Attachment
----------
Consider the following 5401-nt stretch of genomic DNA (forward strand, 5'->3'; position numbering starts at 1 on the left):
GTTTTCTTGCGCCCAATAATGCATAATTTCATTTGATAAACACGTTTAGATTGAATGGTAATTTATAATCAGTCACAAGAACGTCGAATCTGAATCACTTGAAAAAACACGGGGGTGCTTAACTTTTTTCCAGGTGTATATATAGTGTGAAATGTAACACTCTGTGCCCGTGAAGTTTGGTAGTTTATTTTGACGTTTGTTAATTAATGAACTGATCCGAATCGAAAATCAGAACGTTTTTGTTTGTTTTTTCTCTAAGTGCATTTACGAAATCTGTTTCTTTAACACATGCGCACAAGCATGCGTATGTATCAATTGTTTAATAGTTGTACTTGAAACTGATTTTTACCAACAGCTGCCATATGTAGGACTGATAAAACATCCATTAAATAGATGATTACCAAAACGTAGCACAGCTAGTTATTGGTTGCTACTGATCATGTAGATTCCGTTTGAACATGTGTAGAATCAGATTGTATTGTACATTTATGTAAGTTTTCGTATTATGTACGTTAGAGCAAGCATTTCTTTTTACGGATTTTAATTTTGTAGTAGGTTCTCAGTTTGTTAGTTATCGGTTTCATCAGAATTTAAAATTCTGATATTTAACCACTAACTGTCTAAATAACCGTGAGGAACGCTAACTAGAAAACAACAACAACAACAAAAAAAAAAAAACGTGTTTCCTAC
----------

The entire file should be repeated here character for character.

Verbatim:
Consider the following 5401-nt stretch of genomic DNA (forward strand, 5'->3'; position numbering starts at 1 on the left):
GTTTTCTTGCGCCCAATAATGCATAATTTCATTTGATAAACACGTTTAGATTGAATGGTAATTTATAATCAGTCACAAGAACGTCGAATCTGAATCACTTGAAAAAACACGGGGGTGCTTAACTTTTTTCCAGGTGTATATATAGTGTGAAATGTAACACTCTGTGCCCGTGAAGTTTGGTAGTTTATTTTGACGTTTGTTAATTAATGAACTGATCCGAATCGAAAATCAGAACGTTTTTGTTTGTTTTTTCTCTAAGTGCATTTACGAAATCTGTTTCTTTAACACATGCGCACAAGCATGCGTATGTATCAATTGTTTAATAGTTGTACTTGAAACTGATTTTTACCAACAGCTGCCATATGTAGGACTGATAAAACATCCATTAAATAGATGATTACCAAAACGTAGCACAGCTAGTTATTGGTTGCTACTGATCATGTAGATTCCGTTTGAACATGTGTAGAATCAGATTGTATTGTACATTTATGTAAGTTTTCGTATTATGTACGTTAGAGCAAGCATTTCTTTTTACGGATTTTAATTTTGTAGTAGGTTCTCAGTTTGTTAGTTATCGGTTTCATCAGAATTTAAAATTCTGATATTTAACCACTAACTGTCTAAATAACCGTGAGGAACGCTAACTAGAAAACAACAACAACAACAAAAAAAAAAAAACGTGTTTCCTAC